Kenya Sends Troops to Border With Somalia

Kenya sent extra troops to its border with Somalia on Wednesday to keep Islamic militants from entering the country after Ethiopian helicopters attacked a Kenyan border post by mistake while pursuing suspected fighters.

Meanwhile, Ugandan President Yoweri Museveni flew to the Ethiopian capital, Addis Ababa, to meet with Prime Minister Meles Zenawi to discuss the framework of a regional peacekeeping mission to Somalia, said Okello Oryem, the Ugandan minister of state of foreign affairs.

European backers of the Somali government were also meeting in Belgium to discuss how the European Union can support a possible peacekeeping mission for Somalia.

Click here for's Africa Center.

Somalia's government forces, backed by Ethiopian troops, have been pursuing the remnants of the Islamic militia that until two weeks ago controlled most of southern Somalia and the capital, Mogadishu.

Four Ethiopian helicopters apparently mistook a Kenyan border post at Harehare for the Somali town of Dhobley on Tuesday and fired rockets at several small buildings, a security officer said on condition of anonymity because he was not authorized to speak to the media. There were no reports of casualties, but Kenyan tanks were sent to the area early Wednesday, the officer added.

Residents in Dhobley said they witnessed Ethiopian military aircraft bombing the area.

"Four military helicopters flew over our town several times and bombarded somewhere on the Kenyan side of the border," resident Mohamud Ilmi Osman said.

In the Kenyan port of Mombasa, Somalia's President Abdullahi Yusuf met with his Kenyan counterpart, Mwai Kibaki. Kibaki said Kenya would not be used as a refuge for people seeking to destabilize governments in the region — clearly referring to foreign fighters for the Somali Council of Islamic Courts who may be sought for terrorism and other crimes.

Kenya has deployed troops, armored vehicles and trucks with light weapons along the 400-mile border with Somalia. A U.S. counterterrorism task force has trained new coast guards and recently gave Kenya three patrol boats.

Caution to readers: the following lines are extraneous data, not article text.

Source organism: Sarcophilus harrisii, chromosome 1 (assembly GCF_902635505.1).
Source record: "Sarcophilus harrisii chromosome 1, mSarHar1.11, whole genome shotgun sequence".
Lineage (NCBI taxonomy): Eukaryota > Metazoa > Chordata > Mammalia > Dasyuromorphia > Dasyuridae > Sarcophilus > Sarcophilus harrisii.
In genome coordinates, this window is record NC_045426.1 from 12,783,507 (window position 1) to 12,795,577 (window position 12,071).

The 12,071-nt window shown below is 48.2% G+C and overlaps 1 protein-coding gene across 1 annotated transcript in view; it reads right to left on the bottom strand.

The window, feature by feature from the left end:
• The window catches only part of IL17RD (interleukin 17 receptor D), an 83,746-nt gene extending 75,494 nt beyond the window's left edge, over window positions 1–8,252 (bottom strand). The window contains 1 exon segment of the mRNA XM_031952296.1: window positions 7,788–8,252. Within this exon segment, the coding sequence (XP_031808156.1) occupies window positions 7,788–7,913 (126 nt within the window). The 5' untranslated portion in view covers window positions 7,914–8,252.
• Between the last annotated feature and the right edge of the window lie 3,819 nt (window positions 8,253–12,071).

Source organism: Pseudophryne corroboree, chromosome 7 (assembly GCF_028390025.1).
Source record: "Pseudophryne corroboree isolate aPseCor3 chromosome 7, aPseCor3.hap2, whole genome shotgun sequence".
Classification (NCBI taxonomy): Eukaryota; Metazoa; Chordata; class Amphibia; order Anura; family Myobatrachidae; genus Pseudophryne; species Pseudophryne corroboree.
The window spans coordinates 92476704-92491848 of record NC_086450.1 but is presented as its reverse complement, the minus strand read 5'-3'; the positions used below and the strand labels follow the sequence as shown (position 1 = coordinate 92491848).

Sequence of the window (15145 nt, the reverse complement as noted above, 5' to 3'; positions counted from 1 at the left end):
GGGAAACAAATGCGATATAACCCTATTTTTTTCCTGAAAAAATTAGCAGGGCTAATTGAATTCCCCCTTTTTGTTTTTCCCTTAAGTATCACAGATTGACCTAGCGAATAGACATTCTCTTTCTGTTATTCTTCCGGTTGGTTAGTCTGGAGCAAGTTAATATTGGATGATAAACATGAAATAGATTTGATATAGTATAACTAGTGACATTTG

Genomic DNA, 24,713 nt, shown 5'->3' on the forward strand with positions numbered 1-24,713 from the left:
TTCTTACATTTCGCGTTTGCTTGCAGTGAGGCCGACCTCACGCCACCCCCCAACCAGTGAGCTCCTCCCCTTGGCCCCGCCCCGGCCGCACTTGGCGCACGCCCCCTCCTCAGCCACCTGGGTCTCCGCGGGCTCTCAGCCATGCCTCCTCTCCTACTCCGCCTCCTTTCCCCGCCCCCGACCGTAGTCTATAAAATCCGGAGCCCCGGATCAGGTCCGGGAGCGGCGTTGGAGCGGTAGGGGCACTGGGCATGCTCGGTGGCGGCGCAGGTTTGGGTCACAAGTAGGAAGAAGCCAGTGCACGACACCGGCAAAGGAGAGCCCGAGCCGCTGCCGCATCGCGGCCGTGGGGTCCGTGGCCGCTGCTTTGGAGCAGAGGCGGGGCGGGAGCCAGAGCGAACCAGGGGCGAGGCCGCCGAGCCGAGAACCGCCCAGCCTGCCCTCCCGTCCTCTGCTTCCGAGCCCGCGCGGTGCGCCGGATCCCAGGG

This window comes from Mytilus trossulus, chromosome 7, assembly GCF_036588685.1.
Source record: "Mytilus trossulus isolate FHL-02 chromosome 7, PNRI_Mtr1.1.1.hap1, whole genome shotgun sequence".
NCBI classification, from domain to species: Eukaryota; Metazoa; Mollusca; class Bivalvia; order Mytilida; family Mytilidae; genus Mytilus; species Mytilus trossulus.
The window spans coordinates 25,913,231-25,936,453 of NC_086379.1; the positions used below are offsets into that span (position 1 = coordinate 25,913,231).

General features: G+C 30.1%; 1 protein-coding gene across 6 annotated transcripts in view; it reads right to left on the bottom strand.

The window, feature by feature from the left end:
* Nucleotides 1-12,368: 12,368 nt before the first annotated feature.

The U.N.'s humanitarian agency said about 4,000 Somali refugees were reported to be in the Dhobley area, unable to cross into Kenya. The agency gave no further details, but noted fears of newly laid land mines in southern Somalia following the latest fighting.

In nearby Liboi, UNHCR said it was trying to check reports Kenya had held 350-400 Somalis at the border since Dec. 27. "We can't confirm it because we have been denied access to the reception center by Kenyan security personnel," spokeswoman Millicent Mutuli told The Associated Press.

Kenyan government spokesman Alfred Mutua denied that security personnel had blocked U.N. refugee agency staff from getting to Liboi, but said border officials had instituted "rigorous security vetting" to ensure no fighters slipped in among the refugees. Only those that cleared the security check would be handed over to U.N. refugee officials, he said.

Somalia's government and its Ethiopian allies have long accused Islamic militias of harboring Al Qaeda, and foreign Islamic radicals — including Pakistanis, Arabs and Chechens — are believed to have come to Somalia to fight on behalf of the Islamic movement in recent months.

Three suspects wanted by the United States in the 1998 bombings of U.S. embassies in East Africa are believed to be leaders of the Somali Islamic movement.

Islamic movement leaders deny having any links to Al Qaeda.

There were signs that the Islamic movement may not be completely defeated. In the southern town of Jilib, a lone gunman on Tuesday killed three Ethiopians, including a commanding officer, witnesses said.

"A gunman shouting 'Allahu Akbar' attacked Ethiopian soldiers in Jilib town and killed three soldiers," businessman Muhuyadin Sheik Ibrahim said. "He attacked the soldiers three different times — morning, afternoon and evening. He escaped the first two attacks by foot but was killed in the last one."

Ibrahim said the attacker was one of 11 Islamic fighters who had stayed behind to launch such attacks, but that the other 10 had surrendered and returned to Mogadishu.

Islamic courts officials could not immediately be reached to confirm the report. Ethiopian officials declined to comment.